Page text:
Americans are more worried about inflation hurting their wallets than they should be — and they should “calm down” and “stop complaining” about it, according to a Washington Post columnist.
“Overall, many Americans aren’t suffering as much as they think they are and we can think things into existence because we are unrealistically fearful of something that hasn’t happened yet,” the paper’s personal finance columnist Michelle Singletary said during a Wednesday appearance on MSNBC. “We don’t know if we’re in a recession yet.”
Singletary downplayed concerns about the impact of rising prices after MSNBC anchor Chris Jansing pointed out a poll by Politico and Morning Consult which showed that 38% of Americans “say they would rather see a recession than the inflation we’re dealing with.”
“I read that to mean more than a third of Americans are so pressed by what they’re having to pay for gas, for food, everyday items, rent, that they’d rather see a recession. Is there where we are right now?” Jansing asked.
“You know, I’m just gonna say this, and if I get banged for it, I don’t care,” Singletary said. “There is a great deal of Americans where it is uncomfortable that they are spending more, but they’re not gonna go under. You know, you’ve got to stop complaining when there’s so many people who literally the inflation rate means they may only have two meals instead of three.”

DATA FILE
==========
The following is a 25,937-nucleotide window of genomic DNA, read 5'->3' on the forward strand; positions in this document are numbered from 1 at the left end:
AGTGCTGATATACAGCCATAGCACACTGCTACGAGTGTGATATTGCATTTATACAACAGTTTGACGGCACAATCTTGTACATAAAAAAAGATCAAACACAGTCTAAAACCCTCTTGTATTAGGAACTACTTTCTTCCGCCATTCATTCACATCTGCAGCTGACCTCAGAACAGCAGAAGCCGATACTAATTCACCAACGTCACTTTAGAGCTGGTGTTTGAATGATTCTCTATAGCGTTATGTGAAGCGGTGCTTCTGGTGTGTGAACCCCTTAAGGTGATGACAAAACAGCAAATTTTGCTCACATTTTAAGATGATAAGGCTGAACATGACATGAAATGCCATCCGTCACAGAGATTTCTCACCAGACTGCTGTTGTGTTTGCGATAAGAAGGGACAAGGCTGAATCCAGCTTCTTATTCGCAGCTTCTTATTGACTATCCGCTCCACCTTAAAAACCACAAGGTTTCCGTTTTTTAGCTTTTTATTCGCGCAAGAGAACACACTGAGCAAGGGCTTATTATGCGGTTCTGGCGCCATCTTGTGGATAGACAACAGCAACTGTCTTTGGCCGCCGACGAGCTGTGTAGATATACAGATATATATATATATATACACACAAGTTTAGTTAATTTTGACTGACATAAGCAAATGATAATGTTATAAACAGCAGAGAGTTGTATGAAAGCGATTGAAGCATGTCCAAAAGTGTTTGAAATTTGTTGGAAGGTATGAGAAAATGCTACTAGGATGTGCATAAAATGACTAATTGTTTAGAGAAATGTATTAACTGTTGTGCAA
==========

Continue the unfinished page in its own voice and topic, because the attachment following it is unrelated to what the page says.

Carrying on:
Singletary framed the debate in the context of wealth inequality within the United States – with half the country legitimately facing a financial crunch due to the higher cost of necessities and the other half irrationally concerned about inflation.
Fox News was first to report on Singletary’s remarks.
“There are Americans who did extremely well in the last two years in the market,” Singletary said. “You still have your job. And yeah, it’s costing you more for gas, but guess what, you’re still going to take that holiday, that Fourth of July vacation. You can still eat out.”
“So I’m going to need you to calm down and back off,” she continued. “Because it feeds into this fear and then this fear feeds into people making decisions that creates the very thing they’re fearful of. If you’re in that category, calm down. Stop looking at your portfolio and you know what you can do with all that energy? Help other people.”
Record gas prices and the surging cost of food and rent contributed to a decades-high reading in last month’s Consumer Price Index. Inflation hit 8.6%, the fastest pace since 1981.
The Federal Reserve responded to the alarming data by hiking its benchmark interest rate by three-quarters of a percentage point for the first time since 1994 – a move that exacerbated fears about a looming recession.
Citi now sees the risk of a recession as nearly 50%, joining other banks that have recently expressed a pessimistic view about the state of the US economy in the months ahead.
Singletary asserted that concerns about the possibility of a recession are unnecessarily bleak.